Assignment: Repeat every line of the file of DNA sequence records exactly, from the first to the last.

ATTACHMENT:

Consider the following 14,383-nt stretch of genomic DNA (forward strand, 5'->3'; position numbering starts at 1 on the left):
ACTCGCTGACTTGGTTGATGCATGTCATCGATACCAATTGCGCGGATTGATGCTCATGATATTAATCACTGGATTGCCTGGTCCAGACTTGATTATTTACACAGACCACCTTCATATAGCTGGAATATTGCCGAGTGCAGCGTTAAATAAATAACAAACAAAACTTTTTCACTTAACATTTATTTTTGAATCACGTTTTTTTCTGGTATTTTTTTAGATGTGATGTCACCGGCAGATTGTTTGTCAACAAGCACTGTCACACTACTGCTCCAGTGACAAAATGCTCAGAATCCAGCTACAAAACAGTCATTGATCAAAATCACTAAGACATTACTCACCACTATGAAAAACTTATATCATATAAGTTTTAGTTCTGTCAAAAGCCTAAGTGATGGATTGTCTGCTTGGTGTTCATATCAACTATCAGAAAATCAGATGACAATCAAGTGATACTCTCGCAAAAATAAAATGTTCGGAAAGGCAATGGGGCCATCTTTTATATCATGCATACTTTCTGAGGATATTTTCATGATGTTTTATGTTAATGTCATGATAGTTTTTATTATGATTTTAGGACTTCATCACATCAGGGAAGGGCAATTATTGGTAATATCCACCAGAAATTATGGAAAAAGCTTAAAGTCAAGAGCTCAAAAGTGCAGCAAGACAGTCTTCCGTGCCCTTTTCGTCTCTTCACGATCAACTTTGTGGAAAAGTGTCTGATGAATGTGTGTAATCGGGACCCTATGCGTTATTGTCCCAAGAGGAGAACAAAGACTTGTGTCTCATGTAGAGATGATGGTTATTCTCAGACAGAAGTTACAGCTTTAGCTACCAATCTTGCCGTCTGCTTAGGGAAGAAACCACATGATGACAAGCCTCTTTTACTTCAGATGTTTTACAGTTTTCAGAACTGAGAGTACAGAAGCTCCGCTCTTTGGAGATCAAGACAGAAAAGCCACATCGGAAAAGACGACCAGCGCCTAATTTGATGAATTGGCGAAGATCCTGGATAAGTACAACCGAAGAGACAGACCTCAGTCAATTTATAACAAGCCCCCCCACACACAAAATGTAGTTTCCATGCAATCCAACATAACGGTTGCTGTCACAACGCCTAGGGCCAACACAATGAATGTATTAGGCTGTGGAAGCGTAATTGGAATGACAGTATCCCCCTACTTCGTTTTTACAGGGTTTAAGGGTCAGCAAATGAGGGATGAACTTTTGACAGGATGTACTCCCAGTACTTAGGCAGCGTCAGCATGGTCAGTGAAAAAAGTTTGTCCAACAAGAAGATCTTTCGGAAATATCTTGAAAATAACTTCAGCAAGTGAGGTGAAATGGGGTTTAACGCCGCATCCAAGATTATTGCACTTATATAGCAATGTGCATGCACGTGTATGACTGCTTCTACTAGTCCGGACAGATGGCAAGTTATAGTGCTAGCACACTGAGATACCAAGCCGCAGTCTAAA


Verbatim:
Consider the following 14,383-nt stretch of genomic DNA (forward strand, 5'->3'; position numbering starts at 1 on the left):
ACTCGCTGACTTGGTTGATGCATGTCATCGATACCAATTGCGCGGATTGATGCTCATGATATTAATCACTGGATTGCCTGGTCCAGACTTGATTATTTACACAGACCACCTTCATATAGCTGGAATATTGCCGAGTGCAGCGTTAAATAAATAACAAACAAAACTTTTTCACTTAACATTTATTTTTGAATCACGTTTTTTTCTGGTATTTTTTTAGATGTGATGTCACCGGCAGATTGTTTGTCAACAAGCACTGTCACACTACTGCTCCAGTGACAAAATGCTCAGAATCCAGCTACAAAACAGTCATTGATCAAAATCACTAAGACATTACTCACCACTATGAAAAACTTATATCATATAAGTTTTAGTTCTGTCAAAAGCCTAAGTGATGGATTGTCTGCTTGGTGTTCATATCAACTATCAGAAAATCAGATGACAATCAAGTGATACTCTCGCAAAAATAAAATGTTCGGAAAGGCAATGGGGCCATCTTTTATATCATGCATACTTTCTGAGGATATTTTCATGATGTTTTATGTTAATGTCATGATAGTTTTTATTATGATTTTAGGACTTCATCACATCAGGGAAGGGCAATTATTGGTAATATCCACCAGAAATTATGGAAAAAGCTTAAAGTCAAGAGCTCAAAAGTGCAGCAAGACAGTCTTCCGTGCCCTTTTCGTCTCTTCACGATCAACTTTGTGGAAAAGTGTCTGATGAATGTGTGTAATCGGGACCCTATGCGTTATTGTCCCAAGAGGAGAACAAAGACTTGTGTCTCATGTAGAGATGATGGTTATTCTCAGACAGAAGTTACAGCTTTAGCTACCAATCTTGCCGTCTGCTTAGGGAAGAAACCACATGATGACAAGCCTCTTTTACTTCAGATGTTTTACAGTTTTCAGAACTGAGAGTACAGAAGCTCCGCTCTTTGGAGATCAAGACAGAAAAGCCACATCGGAAAAGACGACCAGCGCCTAATTTGATGAATTGGCGAAGATCCTGGATAAGTACAACCGAAGAGACAGACCTCAGTCAATTTATAACAAGCCCCCCCACACACAAAATGTAGTTTCCATGCAATCCAACATAACGGTTGCTGTCACAACGCCTAGGGCCAACACAATGAATGTATTAGGCTGTGGAAGCGTAATTGGAATGACAGTATCCCCCTACTTCGTTTTTACAGGGTTTAAGGGTCAGCAAATGAGGGATGAACTTTTGACAGGATGTACTCCCAGTACTTAGGCAGCGTCAGCATGGTCAGTGAAAAAAGTTTGTCCAACAAGAAGATCTTTCGGAAATATCTTGAAAATAACTTCAGCAAGTGAGGTGAAATGGGGTTTAACGCCGCATCCAAGATTATTGCACTTATATAGCAATGTGCATGCACGTGTATGACTGCTTCTACTAGTCCGGACAGATGGCAAGTTATAGTGCTAGCACACTGAGATACCAAGCCGCAGTCTAAA